Conclusion: The findings of the present study suggest that free radical generation and development of dopamine supersensitivity are the prime interactive substrates that are activated by chronic neuroleptic treatment in matured animals and are responsible for the development of TD, whereas these paradigms are increased with aging and result in spontaneous orofacial hyperkinetic movements.


Keywords: Aging, hyperkinetic, neurochemical, neurological disorders


How to cite this article:
Bishnoi M, Chopra K, Kulkarni SK. Age-related susceptibility to chronic haloperidol-induced orofacial dyskinesia: Biochemical and neurochemical evidence. Indian J Pharmacol 2007;39:269-75

How to cite this URL:
Bishnoi M, Chopra K, Kulkarni SK. Age-related susceptibility to chronic haloperidol-induced orofacial dyskinesia: Biochemical and neurochemical evidence. Indian J Pharmacol [serial online] 2007 [cited 2021 Oct 18];39:269-75. Available from: https://www.ijp-online.com/text.asp?2007/39/6/269/39145


Tardive dyskinesia (TD) is a hyperkinetic movement disorder that involves involuntary choreoathetoid repetitive movements, such as chewing and tongue protrusions; it usually involves the face, mouth, and tongue. [1],[2] While the mean prevalence of TD is 20-25%, the cumulative rates of TD increase significantly with age, with patients above the age of 55 showing greater incidences. [1] The prevalence and status of spontaneous dyskinesias, clinically defined as hyperkinetic movements of no apparent cause, remain controversial in aging. Spontaneous dyskinesias in aged humans and animals suggest that the aging process involves a gradual loss of critical neuromodulatory factors in the motor regions of the brain.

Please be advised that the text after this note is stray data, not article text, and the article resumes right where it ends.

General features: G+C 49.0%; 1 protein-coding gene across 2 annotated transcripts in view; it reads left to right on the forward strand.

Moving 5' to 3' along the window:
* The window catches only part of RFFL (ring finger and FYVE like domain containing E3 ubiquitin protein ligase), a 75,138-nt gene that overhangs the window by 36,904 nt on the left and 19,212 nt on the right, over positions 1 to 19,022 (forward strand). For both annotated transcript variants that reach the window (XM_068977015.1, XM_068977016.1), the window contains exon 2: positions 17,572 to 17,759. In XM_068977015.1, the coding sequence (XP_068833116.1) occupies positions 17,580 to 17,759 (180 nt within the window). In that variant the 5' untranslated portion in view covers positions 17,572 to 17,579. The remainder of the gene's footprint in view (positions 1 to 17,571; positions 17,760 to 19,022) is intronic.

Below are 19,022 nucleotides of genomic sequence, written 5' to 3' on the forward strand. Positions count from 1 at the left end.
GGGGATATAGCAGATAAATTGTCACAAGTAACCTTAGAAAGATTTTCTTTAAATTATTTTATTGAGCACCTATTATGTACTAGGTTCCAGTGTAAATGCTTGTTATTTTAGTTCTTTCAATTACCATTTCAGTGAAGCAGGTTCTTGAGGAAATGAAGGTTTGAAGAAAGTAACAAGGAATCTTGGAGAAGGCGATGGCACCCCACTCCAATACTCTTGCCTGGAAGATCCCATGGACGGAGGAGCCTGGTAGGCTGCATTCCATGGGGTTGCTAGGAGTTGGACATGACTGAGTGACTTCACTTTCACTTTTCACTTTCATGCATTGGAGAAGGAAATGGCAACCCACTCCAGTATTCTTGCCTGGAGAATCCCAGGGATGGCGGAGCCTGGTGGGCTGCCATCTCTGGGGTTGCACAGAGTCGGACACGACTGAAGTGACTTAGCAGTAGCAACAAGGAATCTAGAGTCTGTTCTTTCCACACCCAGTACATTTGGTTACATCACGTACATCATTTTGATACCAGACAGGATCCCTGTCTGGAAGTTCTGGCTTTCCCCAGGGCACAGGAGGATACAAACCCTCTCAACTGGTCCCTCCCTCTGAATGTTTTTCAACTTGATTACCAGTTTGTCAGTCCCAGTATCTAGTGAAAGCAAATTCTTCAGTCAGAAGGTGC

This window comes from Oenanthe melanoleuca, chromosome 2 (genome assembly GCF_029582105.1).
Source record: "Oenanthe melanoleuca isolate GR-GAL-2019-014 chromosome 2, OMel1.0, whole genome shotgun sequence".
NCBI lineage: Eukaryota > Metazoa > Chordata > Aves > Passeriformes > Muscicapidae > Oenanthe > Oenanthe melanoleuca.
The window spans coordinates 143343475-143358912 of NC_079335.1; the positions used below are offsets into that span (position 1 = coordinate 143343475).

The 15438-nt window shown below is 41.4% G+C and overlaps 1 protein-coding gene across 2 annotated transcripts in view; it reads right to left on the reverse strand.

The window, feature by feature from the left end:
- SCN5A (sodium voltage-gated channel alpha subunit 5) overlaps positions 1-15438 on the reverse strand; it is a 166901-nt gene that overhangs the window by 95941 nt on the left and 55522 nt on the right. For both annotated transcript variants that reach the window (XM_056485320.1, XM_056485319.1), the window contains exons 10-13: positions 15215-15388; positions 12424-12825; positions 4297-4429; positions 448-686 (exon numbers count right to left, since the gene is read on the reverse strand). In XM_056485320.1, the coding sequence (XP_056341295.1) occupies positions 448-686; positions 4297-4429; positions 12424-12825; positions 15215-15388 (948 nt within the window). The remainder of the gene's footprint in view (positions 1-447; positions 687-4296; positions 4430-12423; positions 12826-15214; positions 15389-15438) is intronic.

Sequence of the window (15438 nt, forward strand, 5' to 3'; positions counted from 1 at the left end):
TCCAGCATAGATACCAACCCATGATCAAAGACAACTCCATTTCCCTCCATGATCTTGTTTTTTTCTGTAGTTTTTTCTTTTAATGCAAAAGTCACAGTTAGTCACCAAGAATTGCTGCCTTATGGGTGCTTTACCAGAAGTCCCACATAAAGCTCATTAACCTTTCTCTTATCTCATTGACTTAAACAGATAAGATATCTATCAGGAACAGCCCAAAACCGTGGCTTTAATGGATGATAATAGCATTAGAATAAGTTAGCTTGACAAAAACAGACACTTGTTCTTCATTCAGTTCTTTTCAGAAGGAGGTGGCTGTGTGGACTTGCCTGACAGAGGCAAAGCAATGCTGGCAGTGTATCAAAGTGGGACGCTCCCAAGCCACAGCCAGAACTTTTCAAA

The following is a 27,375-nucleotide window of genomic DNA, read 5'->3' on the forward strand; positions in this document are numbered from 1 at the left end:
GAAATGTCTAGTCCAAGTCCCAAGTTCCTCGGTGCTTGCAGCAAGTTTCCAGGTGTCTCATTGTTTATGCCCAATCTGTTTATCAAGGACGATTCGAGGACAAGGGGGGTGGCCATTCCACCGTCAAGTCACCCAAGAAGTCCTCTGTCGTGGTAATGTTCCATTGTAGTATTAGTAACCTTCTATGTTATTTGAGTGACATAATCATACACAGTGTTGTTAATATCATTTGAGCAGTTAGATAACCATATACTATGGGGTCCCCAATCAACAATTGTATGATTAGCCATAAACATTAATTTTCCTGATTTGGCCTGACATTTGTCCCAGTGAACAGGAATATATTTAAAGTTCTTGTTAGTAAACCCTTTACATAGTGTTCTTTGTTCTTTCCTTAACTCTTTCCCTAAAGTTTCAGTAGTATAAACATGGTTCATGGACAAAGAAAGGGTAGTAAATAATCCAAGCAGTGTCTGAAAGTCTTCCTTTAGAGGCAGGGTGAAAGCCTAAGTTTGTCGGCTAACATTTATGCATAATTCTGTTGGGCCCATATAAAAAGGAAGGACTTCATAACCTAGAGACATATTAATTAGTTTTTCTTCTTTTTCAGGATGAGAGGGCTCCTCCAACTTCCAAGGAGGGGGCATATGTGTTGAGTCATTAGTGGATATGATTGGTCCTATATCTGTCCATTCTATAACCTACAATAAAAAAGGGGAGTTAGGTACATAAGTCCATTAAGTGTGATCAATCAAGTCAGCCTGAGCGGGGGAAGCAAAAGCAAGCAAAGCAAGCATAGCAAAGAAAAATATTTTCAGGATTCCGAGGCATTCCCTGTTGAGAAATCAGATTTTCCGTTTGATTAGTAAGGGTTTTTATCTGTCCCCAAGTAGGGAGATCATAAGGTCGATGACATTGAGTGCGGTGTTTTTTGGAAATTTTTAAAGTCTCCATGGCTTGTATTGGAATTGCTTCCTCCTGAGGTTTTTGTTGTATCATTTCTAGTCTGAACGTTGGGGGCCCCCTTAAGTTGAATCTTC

The pathophysiological basis of TD remains unclear but several lines of evidence suggest that the neuronal changes in the basal ganglia produced by increased oxidative stress and glutamate excitotoxicity may play a role, especially in elderly. [3],[4] The free radical hypothesis of aging asserts that the generation and accumulation of reactive oxygen species (ROS) increases with aging, which results in oxidative damage to critical biological molecules. [5],[6],[7] Similarly, other studies have reported that orofacial movements increased with aging. [8] The free radical hypothesis might offer a satisfactory explanation for the increase in TD with aging. Chronic administration of haloperidol stimulates glutamate transmission as well as inhibits glutamate uptake in different regions of the brain. This results in elevation of striatal ROS in vivo . The increase in ROS and glutamatergic activity lead to excitotoxicity and increased degeneration of neurons. [5] Although no single explanation is enough for the pathological basis of the development of TD, different collective pathologies, such as receptor system abnormalities (dopamine receptor hypersensitivity, GABAergic loss in the striatum, and loss of cholinergic neurons), have been implicated. [9]